In the old days of Christendom, one could mention the Tiburtine Sybil and the prophecies regarding the Roman emperors and many people, certainly educated people, would know immediately what was being talked about. Today that is certainly not the case and so some background information must be provided as, aside from experts in this particular field or, perhaps, art history aficionados, no average person will know what this is all about. First of all, we have the figure of the Sybil. The sybils were women who acted as oracles, usually associated with a particular holy site in pagan times. The custom originated in ancient Greece but soon spread to Italy, Asia Minor and other areas. The Oracle of Delphi is probably the most well known example of a sybil. These women were often sought out for prophecy and divine guidance as it were by powerful people. In the time of the Roman Empire one of the most prominent was the Tiburtine Sybil, known as such because she resided at the town of Tibur, an old Etruscan town, which is today the Italian city of Tivoli. Many stories grew out of this particular sybil later on among Christians concerning the Roman emperors.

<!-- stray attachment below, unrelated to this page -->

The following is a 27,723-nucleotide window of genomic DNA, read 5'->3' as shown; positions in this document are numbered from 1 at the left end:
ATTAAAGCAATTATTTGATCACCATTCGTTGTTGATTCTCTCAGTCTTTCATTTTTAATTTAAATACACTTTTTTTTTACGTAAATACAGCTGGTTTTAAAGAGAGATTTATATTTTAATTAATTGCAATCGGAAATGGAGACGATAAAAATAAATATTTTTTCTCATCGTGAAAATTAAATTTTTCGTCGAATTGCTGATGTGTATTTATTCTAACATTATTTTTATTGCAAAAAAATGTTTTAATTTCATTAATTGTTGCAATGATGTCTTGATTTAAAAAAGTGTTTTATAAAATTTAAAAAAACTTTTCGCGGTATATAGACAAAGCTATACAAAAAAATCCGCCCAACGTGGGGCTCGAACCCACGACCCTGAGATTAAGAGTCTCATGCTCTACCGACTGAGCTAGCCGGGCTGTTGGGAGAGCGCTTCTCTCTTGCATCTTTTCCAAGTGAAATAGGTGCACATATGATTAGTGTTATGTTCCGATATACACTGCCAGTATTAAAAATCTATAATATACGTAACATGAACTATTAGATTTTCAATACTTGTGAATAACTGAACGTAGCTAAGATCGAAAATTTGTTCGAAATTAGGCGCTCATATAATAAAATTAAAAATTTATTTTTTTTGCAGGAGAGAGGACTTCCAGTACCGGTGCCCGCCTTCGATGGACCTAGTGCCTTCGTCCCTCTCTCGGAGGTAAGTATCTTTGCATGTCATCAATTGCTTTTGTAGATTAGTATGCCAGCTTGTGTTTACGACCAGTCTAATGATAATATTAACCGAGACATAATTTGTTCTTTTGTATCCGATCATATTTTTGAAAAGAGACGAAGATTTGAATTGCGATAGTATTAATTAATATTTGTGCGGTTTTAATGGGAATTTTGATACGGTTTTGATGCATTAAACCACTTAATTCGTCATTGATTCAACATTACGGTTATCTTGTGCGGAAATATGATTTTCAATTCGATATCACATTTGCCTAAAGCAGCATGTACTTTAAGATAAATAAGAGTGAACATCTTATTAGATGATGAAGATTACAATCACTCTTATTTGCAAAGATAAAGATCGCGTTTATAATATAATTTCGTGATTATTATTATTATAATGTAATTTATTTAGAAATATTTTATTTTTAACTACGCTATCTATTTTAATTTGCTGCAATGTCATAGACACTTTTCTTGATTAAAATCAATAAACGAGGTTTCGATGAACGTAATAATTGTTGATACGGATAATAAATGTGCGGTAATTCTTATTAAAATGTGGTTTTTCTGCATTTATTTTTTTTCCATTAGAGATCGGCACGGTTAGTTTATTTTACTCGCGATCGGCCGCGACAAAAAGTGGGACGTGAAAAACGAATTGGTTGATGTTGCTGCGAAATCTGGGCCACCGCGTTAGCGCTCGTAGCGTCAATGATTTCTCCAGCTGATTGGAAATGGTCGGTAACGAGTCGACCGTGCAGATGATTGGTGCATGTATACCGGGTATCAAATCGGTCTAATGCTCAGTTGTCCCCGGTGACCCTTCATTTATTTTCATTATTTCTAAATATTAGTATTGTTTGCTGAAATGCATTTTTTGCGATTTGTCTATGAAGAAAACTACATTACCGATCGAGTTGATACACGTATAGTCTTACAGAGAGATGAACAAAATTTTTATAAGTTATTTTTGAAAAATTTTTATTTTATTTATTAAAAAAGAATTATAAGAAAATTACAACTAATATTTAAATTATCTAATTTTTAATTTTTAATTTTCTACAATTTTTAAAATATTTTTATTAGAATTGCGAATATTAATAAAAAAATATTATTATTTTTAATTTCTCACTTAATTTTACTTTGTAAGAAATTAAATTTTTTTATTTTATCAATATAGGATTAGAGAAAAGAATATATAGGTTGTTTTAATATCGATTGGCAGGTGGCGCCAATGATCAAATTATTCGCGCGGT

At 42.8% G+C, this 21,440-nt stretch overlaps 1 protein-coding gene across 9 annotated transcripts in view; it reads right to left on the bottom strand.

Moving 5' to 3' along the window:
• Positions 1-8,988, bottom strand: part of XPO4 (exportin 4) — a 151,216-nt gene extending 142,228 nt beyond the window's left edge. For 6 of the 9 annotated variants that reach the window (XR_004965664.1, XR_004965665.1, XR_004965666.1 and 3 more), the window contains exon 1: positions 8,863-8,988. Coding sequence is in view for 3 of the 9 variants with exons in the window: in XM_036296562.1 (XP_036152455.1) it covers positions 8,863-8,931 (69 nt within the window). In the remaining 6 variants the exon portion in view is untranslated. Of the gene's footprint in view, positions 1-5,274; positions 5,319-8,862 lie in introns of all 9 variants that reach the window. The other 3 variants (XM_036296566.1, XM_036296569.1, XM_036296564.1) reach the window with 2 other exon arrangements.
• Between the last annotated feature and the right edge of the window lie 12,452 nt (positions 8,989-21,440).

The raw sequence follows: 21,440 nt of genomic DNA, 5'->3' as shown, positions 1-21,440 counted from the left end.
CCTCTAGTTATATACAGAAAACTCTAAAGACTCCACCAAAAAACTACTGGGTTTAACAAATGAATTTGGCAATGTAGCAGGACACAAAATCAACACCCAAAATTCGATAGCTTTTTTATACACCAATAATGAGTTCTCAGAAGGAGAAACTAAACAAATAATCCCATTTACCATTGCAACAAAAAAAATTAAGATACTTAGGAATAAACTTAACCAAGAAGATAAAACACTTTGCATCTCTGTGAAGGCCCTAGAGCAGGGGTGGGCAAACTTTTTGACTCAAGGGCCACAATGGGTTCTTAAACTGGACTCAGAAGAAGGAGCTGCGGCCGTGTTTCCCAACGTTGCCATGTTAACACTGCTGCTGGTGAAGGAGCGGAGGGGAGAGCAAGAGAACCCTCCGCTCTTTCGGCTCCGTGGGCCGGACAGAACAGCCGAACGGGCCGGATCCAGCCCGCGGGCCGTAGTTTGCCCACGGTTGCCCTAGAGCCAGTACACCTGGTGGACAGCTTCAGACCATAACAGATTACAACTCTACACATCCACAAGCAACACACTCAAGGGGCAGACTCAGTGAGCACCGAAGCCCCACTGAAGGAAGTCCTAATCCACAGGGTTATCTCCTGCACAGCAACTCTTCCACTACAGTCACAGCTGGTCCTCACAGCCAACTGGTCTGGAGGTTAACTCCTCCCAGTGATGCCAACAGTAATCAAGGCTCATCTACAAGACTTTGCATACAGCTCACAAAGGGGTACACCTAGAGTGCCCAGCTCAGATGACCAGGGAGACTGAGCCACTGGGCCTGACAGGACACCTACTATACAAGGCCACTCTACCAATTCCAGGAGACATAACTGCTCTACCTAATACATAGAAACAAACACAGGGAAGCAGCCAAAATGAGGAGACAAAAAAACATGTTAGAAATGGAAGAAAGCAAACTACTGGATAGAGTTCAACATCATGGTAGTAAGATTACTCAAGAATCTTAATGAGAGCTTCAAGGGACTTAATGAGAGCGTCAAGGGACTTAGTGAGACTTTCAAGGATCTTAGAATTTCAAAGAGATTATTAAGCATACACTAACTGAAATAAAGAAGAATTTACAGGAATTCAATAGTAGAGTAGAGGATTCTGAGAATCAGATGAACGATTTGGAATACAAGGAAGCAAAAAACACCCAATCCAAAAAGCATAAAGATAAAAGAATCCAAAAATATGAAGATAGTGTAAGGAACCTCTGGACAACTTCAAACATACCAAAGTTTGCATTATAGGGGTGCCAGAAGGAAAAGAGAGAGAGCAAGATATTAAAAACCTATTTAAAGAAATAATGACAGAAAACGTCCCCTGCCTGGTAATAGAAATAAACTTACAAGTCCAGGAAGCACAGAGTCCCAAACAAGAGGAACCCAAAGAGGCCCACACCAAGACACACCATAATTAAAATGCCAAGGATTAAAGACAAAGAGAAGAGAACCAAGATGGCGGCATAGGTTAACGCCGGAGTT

One thing to clarify at the outset was that the sybils were, obviously, not Christian religious figures but were associated with paganism. However, once upon a time, this did not cause Christians to discount stories about their prophecies. They knew from their Bible stories that the pagan priests of Pharaoh were able to perform seemingly miraculous deeds or that the witch of Endor had been able to summon up the spirit of Samuel for King Saul, for example. It was taken for granted that people who were not worshippers of the Christian God could still possess amazing gifts and that God could use such people for His own purposes. Later examples of such things might include the Native American shamans who, according to various stories, made prophecies about the coming of the Spanish or had visions of the Blessed Virgin to prepare them to receive the Gospel when Christian missionaries later arrived. There was also, it must be said, an effort by the Christians of the “Ages of Faith” to look back at classical history and to incorporate it into their new, Christian, world view. The story of Pope St Gregory the Great, momentarily resurrecting the Roman Emperor Trajan in order to baptize him, is an example of this. Virtually everyone discounts this story now but it reflects the wish of people to see so great a man, such a revered emperor, saved from eternal damnation for not having been a Christian.